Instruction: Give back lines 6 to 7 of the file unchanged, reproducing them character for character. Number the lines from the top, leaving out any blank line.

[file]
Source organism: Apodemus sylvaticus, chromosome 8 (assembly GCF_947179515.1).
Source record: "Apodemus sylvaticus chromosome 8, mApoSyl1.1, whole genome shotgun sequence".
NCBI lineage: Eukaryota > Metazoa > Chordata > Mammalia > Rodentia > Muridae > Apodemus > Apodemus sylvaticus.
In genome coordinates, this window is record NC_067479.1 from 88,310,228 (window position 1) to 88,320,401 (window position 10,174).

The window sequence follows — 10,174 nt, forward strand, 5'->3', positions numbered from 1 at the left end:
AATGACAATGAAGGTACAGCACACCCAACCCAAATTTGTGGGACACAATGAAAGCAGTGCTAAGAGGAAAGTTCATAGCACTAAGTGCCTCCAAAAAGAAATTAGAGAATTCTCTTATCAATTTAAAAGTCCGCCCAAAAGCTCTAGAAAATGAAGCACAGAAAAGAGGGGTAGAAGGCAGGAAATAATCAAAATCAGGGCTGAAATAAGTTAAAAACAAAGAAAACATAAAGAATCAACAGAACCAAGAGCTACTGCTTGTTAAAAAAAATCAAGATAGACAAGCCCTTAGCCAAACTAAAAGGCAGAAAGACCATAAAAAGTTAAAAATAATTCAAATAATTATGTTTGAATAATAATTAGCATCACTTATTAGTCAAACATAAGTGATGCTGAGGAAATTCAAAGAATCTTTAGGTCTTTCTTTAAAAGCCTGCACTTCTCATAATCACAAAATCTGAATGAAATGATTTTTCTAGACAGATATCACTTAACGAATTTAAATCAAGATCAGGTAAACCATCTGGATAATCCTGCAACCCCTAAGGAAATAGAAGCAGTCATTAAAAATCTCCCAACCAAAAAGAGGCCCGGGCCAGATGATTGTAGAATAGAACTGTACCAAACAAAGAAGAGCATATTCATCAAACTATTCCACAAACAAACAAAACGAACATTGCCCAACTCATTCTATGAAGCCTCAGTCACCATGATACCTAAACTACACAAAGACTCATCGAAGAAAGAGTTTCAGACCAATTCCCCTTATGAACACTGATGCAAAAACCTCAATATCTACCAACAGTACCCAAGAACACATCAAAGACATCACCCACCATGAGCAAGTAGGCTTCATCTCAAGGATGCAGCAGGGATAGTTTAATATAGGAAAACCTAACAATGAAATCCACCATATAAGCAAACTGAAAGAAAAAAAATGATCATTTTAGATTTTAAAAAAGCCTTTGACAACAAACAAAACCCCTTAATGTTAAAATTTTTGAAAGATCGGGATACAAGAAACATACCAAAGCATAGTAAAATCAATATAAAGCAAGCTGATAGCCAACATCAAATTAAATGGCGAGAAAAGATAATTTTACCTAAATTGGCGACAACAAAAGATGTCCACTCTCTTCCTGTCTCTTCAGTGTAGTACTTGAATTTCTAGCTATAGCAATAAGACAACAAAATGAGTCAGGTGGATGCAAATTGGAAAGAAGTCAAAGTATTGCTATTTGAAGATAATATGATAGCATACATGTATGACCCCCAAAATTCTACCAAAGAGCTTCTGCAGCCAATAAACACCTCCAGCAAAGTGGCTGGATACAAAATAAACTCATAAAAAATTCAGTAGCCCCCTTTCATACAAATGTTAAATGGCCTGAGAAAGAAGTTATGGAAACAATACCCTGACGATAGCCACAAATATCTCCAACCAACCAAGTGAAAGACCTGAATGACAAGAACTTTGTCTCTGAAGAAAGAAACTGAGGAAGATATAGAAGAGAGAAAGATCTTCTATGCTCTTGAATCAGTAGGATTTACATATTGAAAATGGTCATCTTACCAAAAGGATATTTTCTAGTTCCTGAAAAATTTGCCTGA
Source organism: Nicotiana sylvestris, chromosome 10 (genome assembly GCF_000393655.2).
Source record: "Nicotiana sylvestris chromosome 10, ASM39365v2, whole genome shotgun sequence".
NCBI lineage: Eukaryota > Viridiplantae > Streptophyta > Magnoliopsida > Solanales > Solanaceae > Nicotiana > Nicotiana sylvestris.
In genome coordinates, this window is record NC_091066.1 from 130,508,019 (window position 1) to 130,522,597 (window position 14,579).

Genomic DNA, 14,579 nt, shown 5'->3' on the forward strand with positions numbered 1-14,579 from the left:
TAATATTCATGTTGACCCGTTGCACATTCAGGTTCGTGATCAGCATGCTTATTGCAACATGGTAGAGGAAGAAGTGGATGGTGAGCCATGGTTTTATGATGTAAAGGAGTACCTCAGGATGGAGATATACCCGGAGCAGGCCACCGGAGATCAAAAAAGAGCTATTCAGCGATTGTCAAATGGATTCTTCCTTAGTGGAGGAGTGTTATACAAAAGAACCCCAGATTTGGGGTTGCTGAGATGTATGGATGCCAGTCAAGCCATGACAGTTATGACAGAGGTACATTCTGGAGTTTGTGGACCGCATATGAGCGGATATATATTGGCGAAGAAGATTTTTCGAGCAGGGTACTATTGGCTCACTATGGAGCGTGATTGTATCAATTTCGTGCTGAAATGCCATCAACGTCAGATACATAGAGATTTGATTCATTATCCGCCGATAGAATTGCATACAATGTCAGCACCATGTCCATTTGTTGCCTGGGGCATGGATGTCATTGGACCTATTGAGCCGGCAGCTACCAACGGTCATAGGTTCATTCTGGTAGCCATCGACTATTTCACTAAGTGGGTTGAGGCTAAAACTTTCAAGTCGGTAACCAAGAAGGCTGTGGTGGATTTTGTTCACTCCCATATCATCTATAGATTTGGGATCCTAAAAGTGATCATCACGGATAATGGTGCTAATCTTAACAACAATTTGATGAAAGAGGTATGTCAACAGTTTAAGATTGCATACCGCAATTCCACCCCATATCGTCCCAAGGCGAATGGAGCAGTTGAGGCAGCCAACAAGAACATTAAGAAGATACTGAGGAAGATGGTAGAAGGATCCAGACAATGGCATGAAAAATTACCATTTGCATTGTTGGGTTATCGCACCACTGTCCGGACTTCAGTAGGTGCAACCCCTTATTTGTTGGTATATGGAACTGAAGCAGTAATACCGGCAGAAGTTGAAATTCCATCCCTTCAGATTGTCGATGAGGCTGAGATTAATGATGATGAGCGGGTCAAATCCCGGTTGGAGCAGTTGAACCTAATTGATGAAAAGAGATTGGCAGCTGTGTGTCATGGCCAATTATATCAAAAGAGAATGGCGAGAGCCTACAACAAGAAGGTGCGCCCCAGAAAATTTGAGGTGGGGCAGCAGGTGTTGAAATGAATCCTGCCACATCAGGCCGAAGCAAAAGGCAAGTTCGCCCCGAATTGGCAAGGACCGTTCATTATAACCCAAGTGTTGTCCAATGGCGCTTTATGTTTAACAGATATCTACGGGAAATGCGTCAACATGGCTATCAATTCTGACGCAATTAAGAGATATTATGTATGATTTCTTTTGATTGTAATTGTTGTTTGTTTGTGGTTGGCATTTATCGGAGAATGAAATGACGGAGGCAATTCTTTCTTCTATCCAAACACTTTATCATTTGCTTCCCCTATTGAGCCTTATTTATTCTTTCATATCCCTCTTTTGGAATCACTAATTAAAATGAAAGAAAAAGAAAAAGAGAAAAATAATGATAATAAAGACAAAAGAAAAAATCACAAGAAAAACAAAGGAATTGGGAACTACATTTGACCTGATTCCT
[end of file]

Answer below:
AATGACAATGAAGGTACAGCACACCCAACCCAAATTTGTGGGACACAATGAAAGCAGTGCTAAGAGGAAAGTTCATAGCACTAAGTGCCTCCAAAAAGAAATTAGAGAATTCTCTTATCAATTTAAAAGTCCGCCCAAAAGCTCTAGAAAATGAAGCACAGAAAAGAGGGGTAGAAGGCAGGAAATAATCAAAATCAGGGCTGAAATAAGTTAAAAACAAAGAAAACATAAAGAATCAACAGAACCAAGAGCTACTGCTTGTTAAAAAAAATCAAGATAGACAAGCCCTTAGCCAAACTAAAAGGCAGAAAGACCATAAAAAGTTAAAAATAATTCAAATAATTATGTTTGAATAATAATTAGCATCACTTATTAGTCAAACATAAGTGATGCTGAGGAAATTCAAAGAATCTTTAGGTCTTTCTTTAAAAGCCTGCACTTCTCATAATCACAAAATCTGAATGAAATGATTTTTCTAGACAGATATCACTTAACGAATTTAAATCAAGATCAGGTAAACCATCTGGATAATCCTGCAACCCCTAAGGAAATAGAAGCAGTCATTAAAAATCTCCCAACCAAAAAGAGGCCCGGGCCAGATGATTGTAGAATAGAACTGTACCAAACAAAGAAGAGCATATTCATCAAACTATTCCACAAACAAACAAAACGAACATTGCCCAACTCATTCTATGAAGCCTCAGTCACCATGATACCTAAACTACACAAAGACTCATCGAAGAAAGAGTTTCAGACCAATTCCCCTTATGAACACTGATGCAAAAACCTCAATATCTACCAACAGTACCCAAGAACACATCAAAGACATCACCCACCATGAGCAAGTAGGCTTCATCTCAAGGATGCAGCAGGGATAGTTTAATATAGGAAAACCTAACAATGAAATCCACCATATAAGCAAACTGAAAGAAAAAAAATGATCATTTTAGATTTTAAAAAAGCCTTTGACAACAAACAAAACCCCTTAATGTTAAAATTTTTGAAAGATCGGGATACAAGAAACATACCAAAGCATAGTAAAATCAATATAAAGCAAGCTGATAGCCAACATCAAATTAAATGGCGAGAAAAGATAATTTTACCTAAATTGGCGACAACAAAAGATGTCCACTCTCTTCCTGTCTCTTCAGTGTAGTACTTGAATTTCTAGCTATAGCAATAAGACAACAAAATGAGTCAGGTGGATGCAAATTGGAAAGAAGTCAAAGTATTGCTATTTGAAGATAATATGATAGCATACATGTATGACCCCCAAAATTCTACCAAAGAGCTTCTGCAGCCAATAAACACCTCCAGCAAAGTGGCTGGATACAAAATAAACTCATAAAAAATTCAGTAGCCCCCTTTCATACAAATGTTAAATGGCCTGAGAAAGAAGTTATGGAAACAATACCCTGACGATAGCCACAAATATCTCCAACCAACCAAGTGAAAGACCTGAATGACAAGAACTTTGTCTCTGAAGAAAGAAACTGAGGAAGATATAGAAGAGAGAAAGATCTTCTATGCTCTTGAATCAGTAGGATTTACATATTGAAAATGGTCATCTTACCAAAAGGATATTTTCTAGTTCCTGAAAAATTTGCCTGA
Source organism: Nicotiana sylvestris, chromosome 10 (genome assembly GCF_000393655.2).